Following established guidelines about prescription drugs would seem to be an obvious course of action, especially for the professionals that do the prescribing.
But in a study from MIT and elsewhere, scientists found doctors and their family members are less likely than other people to comply with those guidelines,
Depending on your perspective, that result might seem surprising or it might produce a knowing nod. Either way, the result is contrary to past scholarly hypotheses.
Many experts have surmised that knowing more, and having easier communication with medical providers, leads patients to follow instructions more closely.
In the study, the team used over a decade of population-wide data from Sweden and includes suggestive evidence about why doctors and their families may ignore medical advice.
Overall, they found that the rest of the population adheres to general medication guidelines 54.4 percent of the time, while doctors and their families lag 3.8 percentage points behind that.
Since doctors and their close relatives adhere to medical guidelines less often than the rest of the population, what exactly explains this phenomenon?
While homing in on an answer, the research team examined and rejected several hypotheses.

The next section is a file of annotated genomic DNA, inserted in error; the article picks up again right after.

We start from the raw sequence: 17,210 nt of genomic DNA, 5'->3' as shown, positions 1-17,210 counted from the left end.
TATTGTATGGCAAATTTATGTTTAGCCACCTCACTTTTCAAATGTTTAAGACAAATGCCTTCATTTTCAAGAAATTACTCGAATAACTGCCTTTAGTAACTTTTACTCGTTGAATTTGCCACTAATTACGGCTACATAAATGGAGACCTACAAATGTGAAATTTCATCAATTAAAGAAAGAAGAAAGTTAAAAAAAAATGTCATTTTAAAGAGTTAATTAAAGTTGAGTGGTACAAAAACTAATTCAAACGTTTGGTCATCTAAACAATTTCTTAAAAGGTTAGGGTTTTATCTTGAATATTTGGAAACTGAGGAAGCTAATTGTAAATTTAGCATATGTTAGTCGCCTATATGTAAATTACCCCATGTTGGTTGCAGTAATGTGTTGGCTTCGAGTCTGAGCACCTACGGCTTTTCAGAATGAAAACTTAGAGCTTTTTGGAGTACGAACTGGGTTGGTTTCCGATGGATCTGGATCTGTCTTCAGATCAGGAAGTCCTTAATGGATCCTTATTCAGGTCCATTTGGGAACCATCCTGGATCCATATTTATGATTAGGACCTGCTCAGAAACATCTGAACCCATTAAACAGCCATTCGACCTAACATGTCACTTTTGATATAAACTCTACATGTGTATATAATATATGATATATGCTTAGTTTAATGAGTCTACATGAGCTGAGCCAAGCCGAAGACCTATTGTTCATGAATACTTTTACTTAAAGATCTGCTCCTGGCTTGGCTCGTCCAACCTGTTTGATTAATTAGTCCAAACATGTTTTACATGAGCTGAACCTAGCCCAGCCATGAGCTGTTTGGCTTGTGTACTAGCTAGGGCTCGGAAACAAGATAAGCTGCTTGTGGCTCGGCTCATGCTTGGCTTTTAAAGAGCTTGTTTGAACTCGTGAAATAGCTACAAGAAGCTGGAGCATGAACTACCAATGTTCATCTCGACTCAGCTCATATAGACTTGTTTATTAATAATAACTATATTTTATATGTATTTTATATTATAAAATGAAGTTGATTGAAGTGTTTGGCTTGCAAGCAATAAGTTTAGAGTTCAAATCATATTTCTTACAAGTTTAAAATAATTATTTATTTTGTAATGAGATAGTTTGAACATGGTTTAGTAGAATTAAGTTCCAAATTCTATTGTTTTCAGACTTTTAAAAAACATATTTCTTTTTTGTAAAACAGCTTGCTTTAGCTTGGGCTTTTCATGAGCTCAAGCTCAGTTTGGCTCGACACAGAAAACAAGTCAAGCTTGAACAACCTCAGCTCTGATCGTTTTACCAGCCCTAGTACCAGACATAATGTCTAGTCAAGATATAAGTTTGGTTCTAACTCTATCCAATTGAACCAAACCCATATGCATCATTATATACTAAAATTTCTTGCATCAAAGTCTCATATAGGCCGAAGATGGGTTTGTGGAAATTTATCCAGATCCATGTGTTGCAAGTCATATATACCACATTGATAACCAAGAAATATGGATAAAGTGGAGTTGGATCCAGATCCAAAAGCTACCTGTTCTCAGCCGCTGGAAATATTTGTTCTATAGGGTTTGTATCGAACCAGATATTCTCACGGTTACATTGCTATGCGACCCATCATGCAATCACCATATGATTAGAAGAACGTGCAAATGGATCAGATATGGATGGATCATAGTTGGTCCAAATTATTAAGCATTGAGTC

First, the lower compliance by those with greater access to expertise is unrelated to socioeconomic status.
Additionally, the researchers did not find any link between existing health status and adherence.
The lower adherence rates for doctors and their relatives were similar in magnitude whether the guidelines pertained to taking medication or, alternately, not taking medication.
Instead, the researchers believe the answer is that doctors possess “superior information about guidelines” for prescription drugs—and then deploy that information for themselves.
In the study, the difference in adherence to guidelines between experts and nonexperts is largest in the case of antibiotics: Doctors and their families are 5.2 percentage points less in compliance than everyone else.
The issue, however, is that what is good for the public in the long run—trying more targeted drugs first—may not work well for an individual patient.
For this reason, doctors could be more likely to prescribe broader-spectrum antibiotics for themselves and their families.
Another suggestive piece of data comes from different types of prescription drugs that are typically avoided during pregnancies.
The results imply that probably what’s going on is that experts have a more nuanced understanding of what is the right course of action for themselves, and how that might be different than what the guidelines suggest.
If you care about health, please read studies about new treatment option for COVID-19, and this common plant nutrient could help reduce high blood pressure.
For more information about health, please see recent studies about drug that may slow down vision loss in older people, and results showing the glue that could repair injured nerve.
The study was conducted by Amy Finkelstein et al and published in the American Economic Review: Insights.
Copyright © 2022 Knowridge Science Report. All rights reserved.